Question: My father lives in a house which is still registered in my late grandfather’s name. Dad contributed all the money towards the purchase of the property. My grandfather did not leave a will. Dad would now like to transfer the house into his own name and those of his children. He was the only son but he has four sisters. How do we do this?
Answer: Because your grandfather left no will, his property and other assets, known as his estate, should be shared out according to the rules of intestacy. If at the date of his death he was not married and had no civil partner, his estate will be shared equally between his children — in this case between your father and his four sisters.
It is possible to rearrange the distribution of the estate when someone dies intestate by making a deed of family arrangement/variation. This has to be done within two years of death and everyone aged 18 or over and entitled to share in the estate under the intestacy rules must agree to the variation. The administrators of the estate will also need to sign the deed.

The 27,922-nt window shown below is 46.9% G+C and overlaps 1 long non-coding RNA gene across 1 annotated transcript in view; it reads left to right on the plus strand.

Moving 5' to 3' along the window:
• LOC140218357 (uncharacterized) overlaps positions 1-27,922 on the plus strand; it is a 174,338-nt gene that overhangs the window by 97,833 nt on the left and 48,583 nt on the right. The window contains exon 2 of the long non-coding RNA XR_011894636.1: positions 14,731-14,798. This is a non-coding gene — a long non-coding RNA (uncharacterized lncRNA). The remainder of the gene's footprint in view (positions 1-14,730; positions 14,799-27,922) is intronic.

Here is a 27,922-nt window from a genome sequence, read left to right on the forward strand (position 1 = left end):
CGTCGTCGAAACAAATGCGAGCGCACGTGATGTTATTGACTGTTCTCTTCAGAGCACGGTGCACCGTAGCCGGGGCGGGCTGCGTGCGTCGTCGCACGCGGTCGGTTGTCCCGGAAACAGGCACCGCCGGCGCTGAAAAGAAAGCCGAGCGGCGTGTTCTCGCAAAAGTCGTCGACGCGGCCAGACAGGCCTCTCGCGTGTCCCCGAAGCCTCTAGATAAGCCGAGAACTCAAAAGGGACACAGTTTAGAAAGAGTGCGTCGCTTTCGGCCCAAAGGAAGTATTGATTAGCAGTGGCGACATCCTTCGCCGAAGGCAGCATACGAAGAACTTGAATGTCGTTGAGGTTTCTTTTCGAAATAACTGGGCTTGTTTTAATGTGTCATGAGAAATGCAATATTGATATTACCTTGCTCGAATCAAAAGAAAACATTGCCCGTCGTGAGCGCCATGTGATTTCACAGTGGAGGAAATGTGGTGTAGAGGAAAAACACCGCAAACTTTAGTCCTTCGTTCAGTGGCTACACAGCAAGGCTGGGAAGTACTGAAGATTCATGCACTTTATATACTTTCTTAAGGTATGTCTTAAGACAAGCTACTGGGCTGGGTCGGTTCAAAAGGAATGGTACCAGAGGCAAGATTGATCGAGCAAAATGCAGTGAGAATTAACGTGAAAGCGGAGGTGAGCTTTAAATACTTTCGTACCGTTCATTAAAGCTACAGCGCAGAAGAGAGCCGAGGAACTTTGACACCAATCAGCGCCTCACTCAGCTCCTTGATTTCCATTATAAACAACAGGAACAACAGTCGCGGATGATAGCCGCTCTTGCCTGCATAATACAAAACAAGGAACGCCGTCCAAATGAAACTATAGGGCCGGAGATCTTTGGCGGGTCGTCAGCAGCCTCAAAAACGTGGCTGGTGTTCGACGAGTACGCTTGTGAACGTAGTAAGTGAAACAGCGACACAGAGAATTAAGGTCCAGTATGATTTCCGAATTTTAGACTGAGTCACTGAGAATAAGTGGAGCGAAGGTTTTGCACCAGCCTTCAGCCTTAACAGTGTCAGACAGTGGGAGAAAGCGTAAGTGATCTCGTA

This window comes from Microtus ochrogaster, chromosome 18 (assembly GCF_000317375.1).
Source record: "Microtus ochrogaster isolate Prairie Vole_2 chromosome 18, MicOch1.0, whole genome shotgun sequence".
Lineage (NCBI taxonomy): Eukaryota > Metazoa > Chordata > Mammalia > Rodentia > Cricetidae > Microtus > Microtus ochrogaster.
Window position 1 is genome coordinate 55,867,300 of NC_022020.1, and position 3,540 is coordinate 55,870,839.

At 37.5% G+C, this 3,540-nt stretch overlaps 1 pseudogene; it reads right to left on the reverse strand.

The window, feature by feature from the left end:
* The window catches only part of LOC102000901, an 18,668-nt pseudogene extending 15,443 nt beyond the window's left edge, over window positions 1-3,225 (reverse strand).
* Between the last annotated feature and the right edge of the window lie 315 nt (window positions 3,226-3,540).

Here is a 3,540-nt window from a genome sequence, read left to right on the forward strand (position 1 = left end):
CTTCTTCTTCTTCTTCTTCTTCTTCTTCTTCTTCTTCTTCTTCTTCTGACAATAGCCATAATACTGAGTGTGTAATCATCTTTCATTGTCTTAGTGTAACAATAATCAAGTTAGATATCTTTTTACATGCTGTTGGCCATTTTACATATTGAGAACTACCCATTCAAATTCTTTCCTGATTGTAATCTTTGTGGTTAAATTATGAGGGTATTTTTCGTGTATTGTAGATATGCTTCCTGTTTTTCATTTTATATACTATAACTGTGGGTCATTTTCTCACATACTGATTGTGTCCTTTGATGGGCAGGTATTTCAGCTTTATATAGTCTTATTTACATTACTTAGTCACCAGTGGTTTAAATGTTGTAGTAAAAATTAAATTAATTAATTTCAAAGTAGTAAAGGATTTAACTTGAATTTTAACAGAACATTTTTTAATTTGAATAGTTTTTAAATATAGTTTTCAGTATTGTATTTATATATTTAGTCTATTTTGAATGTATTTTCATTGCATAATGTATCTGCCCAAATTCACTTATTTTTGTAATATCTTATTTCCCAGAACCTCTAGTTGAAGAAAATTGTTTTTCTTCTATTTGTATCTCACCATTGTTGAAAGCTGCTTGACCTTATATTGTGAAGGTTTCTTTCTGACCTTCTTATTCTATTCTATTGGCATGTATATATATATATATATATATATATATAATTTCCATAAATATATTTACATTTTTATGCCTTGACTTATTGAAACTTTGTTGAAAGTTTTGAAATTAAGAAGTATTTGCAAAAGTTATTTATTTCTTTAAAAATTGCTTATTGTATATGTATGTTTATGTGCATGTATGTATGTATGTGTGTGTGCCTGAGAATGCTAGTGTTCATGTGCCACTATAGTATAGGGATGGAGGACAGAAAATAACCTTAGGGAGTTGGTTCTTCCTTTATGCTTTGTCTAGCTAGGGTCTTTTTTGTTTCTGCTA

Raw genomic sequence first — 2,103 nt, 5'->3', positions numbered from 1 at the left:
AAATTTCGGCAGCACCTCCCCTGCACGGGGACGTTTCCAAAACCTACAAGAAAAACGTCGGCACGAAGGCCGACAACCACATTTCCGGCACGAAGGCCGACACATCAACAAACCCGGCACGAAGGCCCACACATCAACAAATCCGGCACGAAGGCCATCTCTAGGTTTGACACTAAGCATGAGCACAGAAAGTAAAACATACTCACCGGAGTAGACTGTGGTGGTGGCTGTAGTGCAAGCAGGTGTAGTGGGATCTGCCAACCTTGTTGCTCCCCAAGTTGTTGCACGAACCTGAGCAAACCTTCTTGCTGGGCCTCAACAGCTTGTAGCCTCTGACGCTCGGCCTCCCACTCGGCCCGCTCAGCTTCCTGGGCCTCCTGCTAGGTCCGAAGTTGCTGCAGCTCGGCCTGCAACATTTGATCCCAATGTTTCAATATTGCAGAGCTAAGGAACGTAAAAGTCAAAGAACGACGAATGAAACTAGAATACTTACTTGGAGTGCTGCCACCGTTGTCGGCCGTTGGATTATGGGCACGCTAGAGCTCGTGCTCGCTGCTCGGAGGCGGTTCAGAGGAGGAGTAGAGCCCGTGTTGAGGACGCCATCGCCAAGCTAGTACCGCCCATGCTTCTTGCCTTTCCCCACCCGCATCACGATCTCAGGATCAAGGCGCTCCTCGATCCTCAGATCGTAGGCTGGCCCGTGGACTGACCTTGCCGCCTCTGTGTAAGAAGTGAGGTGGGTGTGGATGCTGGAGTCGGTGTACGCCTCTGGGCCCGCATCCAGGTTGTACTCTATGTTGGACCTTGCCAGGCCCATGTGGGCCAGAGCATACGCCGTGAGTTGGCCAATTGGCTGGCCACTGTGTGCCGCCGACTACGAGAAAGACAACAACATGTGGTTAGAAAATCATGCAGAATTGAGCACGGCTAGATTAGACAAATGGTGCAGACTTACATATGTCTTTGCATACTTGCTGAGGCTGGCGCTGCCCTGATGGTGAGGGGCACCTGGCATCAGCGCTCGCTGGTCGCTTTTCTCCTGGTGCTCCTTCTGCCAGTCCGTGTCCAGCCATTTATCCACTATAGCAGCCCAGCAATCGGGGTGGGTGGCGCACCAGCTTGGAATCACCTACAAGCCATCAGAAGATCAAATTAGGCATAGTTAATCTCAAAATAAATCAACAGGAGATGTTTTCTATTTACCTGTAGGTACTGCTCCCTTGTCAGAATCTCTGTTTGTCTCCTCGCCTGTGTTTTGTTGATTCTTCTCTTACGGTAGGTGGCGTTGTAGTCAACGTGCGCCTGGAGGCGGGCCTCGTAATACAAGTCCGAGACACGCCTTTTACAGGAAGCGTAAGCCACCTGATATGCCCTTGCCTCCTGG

If your grandfather died less than two years ago, your father has time to ask his sisters to enter into such a deed. As he paid for the property and it is his home, they may very well agree to his request, in which case the deed could be drawn up reflecting their wishes, so that your father and his children inherit the property.
A document transferring the house from your grandfather’s name into your father’s name and those of his children will also be needed. Your father should seek legal advice.
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If you have a question for Fiona McNulty, please email firstname.lastname@example.org or write to Legal Solutions, Homes & Property, London Evening Standard, 2 Derry Street, W8 5EE. We regret that questions cannot be answered individually but we will try to feature them here. Fiona McNulty is a partner in the residential property, farms and estates team at Withy King LLP (www.withyking.co.uk).
These answers can only be a very brief commentary on the issues raised and should not be relied on as legal advice. No liability is accepted for such reliance. If you have similar issues, you should obtain advice from a solicitor.